Without clarity on processes and mitigation measures, shareholders are in the uncomfortable position of being unable to verify that Exxon is minimizing public concern and pressures, as well as regulatory risks of noncompliance, by implementing effective, responsible management of methane. Clear reporting on methods, frequency, and scope of the Company’s leak detection, monitoring, and repair program will build a strong base of information that the Company can draw from to demonstrate and defend its practices.

Reputational risk associated with natural gas is particularly salient given that many operators are increasingly staking their future in a carbon-constrained world on natural gas as a cleaner source of energy. As noted by the International Energy Agency (IEA), “the potential for natural gas to play a credible role in the transition to a decarbonized energy system fundamentally depends on minimizing these emissions.”

Methane reduction is a major environmental management issue for Exxon and one that it has voluntarily recognized as appropriate for public reporting. Exxon has made a clear and public commitment to emissions reduction but has not provided verifiable quantitative targets or strategies, making it hard to hold the Company accountable to its public assertions. Inconsistency between public commitments and internal company practices, or misrepresentation of impact, can result in serious reputational damage that directly impacts company valuation and risks the company’s social license to operate. By leading on this issue, Exxon has the opportunity to build brand recognition and public respect.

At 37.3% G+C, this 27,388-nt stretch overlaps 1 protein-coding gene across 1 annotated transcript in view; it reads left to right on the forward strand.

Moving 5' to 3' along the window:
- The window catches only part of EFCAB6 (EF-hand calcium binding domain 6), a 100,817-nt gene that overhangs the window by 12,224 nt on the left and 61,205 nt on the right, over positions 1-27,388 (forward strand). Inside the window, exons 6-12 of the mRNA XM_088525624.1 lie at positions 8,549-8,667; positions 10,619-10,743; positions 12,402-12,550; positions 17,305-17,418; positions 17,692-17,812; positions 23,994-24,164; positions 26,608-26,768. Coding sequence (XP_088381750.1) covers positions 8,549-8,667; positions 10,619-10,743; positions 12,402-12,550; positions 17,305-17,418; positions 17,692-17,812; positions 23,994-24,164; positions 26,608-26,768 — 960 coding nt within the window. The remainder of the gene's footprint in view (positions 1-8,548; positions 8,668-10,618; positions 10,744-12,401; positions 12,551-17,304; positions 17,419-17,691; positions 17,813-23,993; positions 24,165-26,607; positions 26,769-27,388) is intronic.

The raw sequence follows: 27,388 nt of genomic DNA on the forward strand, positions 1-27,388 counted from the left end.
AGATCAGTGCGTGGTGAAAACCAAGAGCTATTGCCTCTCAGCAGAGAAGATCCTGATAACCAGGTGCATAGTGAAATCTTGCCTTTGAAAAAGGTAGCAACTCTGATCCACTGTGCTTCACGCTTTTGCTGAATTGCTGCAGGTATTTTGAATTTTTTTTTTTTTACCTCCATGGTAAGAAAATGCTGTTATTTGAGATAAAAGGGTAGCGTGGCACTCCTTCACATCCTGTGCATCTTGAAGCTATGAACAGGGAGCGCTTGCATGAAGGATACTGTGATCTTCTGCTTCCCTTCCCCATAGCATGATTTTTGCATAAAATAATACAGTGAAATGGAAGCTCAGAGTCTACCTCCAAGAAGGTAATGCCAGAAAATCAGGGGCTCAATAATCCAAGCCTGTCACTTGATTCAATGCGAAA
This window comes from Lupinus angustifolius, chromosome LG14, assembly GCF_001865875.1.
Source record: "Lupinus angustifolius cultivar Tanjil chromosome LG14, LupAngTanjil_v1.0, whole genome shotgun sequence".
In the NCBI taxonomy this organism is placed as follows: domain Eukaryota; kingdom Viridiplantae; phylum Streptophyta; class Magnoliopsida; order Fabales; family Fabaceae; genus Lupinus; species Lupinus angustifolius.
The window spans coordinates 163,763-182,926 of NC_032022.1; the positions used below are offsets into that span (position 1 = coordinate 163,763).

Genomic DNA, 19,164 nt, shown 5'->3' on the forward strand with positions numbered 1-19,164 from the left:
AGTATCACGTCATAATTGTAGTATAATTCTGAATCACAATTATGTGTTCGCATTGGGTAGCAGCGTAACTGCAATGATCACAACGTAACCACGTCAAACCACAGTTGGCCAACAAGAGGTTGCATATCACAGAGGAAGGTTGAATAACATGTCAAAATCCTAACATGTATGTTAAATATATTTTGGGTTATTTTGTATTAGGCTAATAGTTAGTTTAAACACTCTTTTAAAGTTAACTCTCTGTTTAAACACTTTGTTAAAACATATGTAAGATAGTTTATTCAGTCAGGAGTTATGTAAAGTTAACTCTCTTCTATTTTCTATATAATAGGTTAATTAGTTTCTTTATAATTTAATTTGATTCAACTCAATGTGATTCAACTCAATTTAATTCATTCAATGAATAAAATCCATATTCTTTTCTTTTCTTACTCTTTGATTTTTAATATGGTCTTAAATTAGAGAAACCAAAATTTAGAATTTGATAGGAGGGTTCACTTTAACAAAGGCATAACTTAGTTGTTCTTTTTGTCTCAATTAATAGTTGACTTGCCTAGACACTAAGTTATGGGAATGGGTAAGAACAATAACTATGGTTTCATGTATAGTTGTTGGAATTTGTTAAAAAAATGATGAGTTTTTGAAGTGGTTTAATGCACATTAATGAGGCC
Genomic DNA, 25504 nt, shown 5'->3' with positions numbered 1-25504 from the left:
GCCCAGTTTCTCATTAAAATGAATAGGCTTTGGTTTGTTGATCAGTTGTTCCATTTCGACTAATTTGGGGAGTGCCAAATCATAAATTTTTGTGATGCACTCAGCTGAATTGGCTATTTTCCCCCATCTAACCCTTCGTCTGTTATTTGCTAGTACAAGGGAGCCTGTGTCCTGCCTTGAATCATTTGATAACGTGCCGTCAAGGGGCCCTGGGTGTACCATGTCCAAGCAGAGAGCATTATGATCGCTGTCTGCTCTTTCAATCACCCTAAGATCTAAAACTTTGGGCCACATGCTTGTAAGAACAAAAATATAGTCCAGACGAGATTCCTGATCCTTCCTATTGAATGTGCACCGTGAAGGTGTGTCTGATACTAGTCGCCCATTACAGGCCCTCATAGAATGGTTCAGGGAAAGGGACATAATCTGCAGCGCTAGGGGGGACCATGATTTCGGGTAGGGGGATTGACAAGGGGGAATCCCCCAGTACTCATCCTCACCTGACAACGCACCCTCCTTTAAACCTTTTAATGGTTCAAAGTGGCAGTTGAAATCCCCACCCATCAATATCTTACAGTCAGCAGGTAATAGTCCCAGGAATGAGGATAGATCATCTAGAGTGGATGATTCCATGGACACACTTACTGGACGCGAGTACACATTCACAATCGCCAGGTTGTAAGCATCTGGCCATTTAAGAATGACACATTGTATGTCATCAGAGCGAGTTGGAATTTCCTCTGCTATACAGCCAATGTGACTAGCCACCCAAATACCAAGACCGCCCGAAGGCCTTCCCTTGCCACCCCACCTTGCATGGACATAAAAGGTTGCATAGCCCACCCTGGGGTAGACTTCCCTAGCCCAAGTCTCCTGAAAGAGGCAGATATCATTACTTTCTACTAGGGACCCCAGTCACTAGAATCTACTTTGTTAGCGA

As importantly, asset owners are increasingly demanding low-carbon investment products and are consequently incorporating disclosed emissions data into their investment decisions. A lack of comprehensive, verifiable data that demonstrates tangible improvements in methane emissions management and reductions against benchmarks will increasingly represent lost investment opportunities for Exxon. This trend toward low carbon investments range from BlackRock to Moody’s and the full range of market players in between.

Exxon currently fails to provide the transparent reporting necessary for shareholders and the public to assess its progress towards mitigating methane risk and achieving industry-best methane reduction practices. Instead, Exxon substitutes superficial, generalized, or industry-related information for the specific reporting requested by the proposal and by investors. We urge shareholders to vote in support of this proposal.

This document is not a solicitation of authority to vote your proxy. Please DO NOT send us your proxy card; As You Sow is not able to vote your proxies, nor does this communication contemplate such an event.

The Proponents urge shareholders to vote for Item number 13 following the instruction provided on management’s proxy mailing.